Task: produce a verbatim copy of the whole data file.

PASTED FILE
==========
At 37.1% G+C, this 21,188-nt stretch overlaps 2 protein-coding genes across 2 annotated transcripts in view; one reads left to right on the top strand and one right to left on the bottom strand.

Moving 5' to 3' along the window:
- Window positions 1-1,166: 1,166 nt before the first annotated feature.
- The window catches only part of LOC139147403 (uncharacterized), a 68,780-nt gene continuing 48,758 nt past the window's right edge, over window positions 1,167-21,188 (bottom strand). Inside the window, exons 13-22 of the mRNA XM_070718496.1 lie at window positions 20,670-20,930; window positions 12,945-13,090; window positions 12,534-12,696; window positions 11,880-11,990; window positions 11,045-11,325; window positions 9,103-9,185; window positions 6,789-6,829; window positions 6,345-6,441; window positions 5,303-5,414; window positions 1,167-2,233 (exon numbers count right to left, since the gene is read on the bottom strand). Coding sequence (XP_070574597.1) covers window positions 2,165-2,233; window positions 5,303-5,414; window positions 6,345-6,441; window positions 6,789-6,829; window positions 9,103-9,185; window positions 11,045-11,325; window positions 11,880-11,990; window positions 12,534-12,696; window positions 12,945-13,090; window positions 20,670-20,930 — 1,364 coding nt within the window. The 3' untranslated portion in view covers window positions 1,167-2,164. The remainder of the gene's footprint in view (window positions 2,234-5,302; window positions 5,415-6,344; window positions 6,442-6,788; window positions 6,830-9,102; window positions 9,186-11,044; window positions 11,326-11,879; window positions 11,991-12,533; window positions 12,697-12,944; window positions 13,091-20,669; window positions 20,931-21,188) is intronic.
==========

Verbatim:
At 37.1% G+C, this 21,188-nt stretch overlaps 2 protein-coding genes across 2 annotated transcripts in view; one reads left to right on the top strand and one right to left on the bottom strand.

Moving 5' to 3' along the window:
- Window positions 1-1,166: 1,166 nt before the first annotated feature.
- The window catches only part of LOC139147403 (uncharacterized), a 68,780-nt gene continuing 48,758 nt past the window's right edge, over window positions 1,167-21,188 (bottom strand). Inside the window, exons 13-22 of the mRNA XM_070718496.1 lie at window positions 20,670-20,930; window positions 12,945-13,090; window positions 12,534-12,696; window positions 11,880-11,990; window positions 11,045-11,325; window positions 9,103-9,185; window positions 6,789-6,829; window positions 6,345-6,441; window positions 5,303-5,414; window positions 1,167-2,233 (exon numbers count right to left, since the gene is read on the bottom strand). Coding sequence (XP_070574597.1) covers window positions 2,165-2,233; window positions 5,303-5,414; window positions 6,345-6,441; window positions 6,789-6,829; window positions 9,103-9,185; window positions 11,045-11,325; window positions 11,880-11,990; window positions 12,534-12,696; window positions 12,945-13,090; window positions 20,670-20,930 — 1,364 coding nt within the window. The 3' untranslated portion in view covers window positions 1,167-2,164. The remainder of the gene's footprint in view (window positions 2,234-5,302; window positions 5,415-6,344; window positions 6,442-6,788; window positions 6,830-9,102; window positions 9,186-11,044; window positions 11,326-11,879; window positions 11,991-12,533; window positions 12,697-12,944; window positions 13,091-20,669; window positions 20,931-21,188) is intronic.